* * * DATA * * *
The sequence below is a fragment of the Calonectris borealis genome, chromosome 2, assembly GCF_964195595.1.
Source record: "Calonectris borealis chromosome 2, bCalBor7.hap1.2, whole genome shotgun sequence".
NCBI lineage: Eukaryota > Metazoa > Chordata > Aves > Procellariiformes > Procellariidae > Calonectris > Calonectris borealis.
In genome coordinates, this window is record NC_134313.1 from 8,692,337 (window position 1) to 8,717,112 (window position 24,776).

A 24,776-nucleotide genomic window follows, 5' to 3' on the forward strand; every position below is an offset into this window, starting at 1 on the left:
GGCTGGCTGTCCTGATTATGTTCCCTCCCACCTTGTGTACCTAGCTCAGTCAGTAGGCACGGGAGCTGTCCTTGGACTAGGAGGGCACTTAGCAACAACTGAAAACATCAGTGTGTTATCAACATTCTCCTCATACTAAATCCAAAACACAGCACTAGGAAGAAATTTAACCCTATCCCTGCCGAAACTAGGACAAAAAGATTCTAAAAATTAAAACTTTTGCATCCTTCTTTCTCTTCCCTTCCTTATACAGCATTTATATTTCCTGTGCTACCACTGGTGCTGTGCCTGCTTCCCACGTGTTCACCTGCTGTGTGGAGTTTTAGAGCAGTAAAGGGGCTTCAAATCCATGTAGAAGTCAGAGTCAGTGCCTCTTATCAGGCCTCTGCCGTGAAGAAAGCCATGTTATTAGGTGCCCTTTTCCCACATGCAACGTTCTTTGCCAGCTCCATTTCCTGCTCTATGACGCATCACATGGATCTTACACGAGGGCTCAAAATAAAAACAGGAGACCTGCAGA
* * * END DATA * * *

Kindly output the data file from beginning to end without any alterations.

The sequence below is a fragment of the Calonectris borealis genome, chromosome 2, assembly GCF_964195595.1.
Source record: "Calonectris borealis chromosome 2, bCalBor7.hap1.2, whole genome shotgun sequence".
NCBI lineage: Eukaryota > Metazoa > Chordata > Aves > Procellariiformes > Procellariidae > Calonectris > Calonectris borealis.
In genome coordinates, this window is record NC_134313.1 from 8,692,337 (window position 1) to 8,717,112 (window position 24,776).

A 24,776-nucleotide genomic window follows, 5' to 3' on the forward strand; every position below is an offset into this window, starting at 1 on the left:
GGCTGGCTGTCCTGATTATGTTCCCTCCCACCTTGTGTACCTAGCTCAGTCAGTAGGCACGGGAGCTGTCCTTGGACTAGGAGGGCACTTAGCAACAACTGAAAACATCAGTGTGTTATCAACATTCTCCTCATACTAAATCCAAAACACAGCACTAGGAAGAAATTTAACCCTATCCCTGCCGAAACTAGGACAAAAAGATTCTAAAAATTAAAACTTTTGCATCCTTCTTTCTCTTCCCTTCCTTATACAGCATTTATATTTCCTGTGCTACCACTGGTGCTGTGCCTGCTTCCCACGTGTTCACCTGCTGTGTGGAGTTTTAGAGCAGTAAAGGGGCTTCAAATCCATGTAGAAGTCAGAGTCAGTGCCTCTTATCAGGCCTCTGCCGTGAAGAAAGCCATGTTATTAGGTGCCCTTTTCCCACATGCAACGTTCTTTGCCAGCTCCATTTCCTGCTCTATGACGCATCACATGGATCTTACACGAGGGCTCAAAATAAAAACAGGAGACCTGCAGA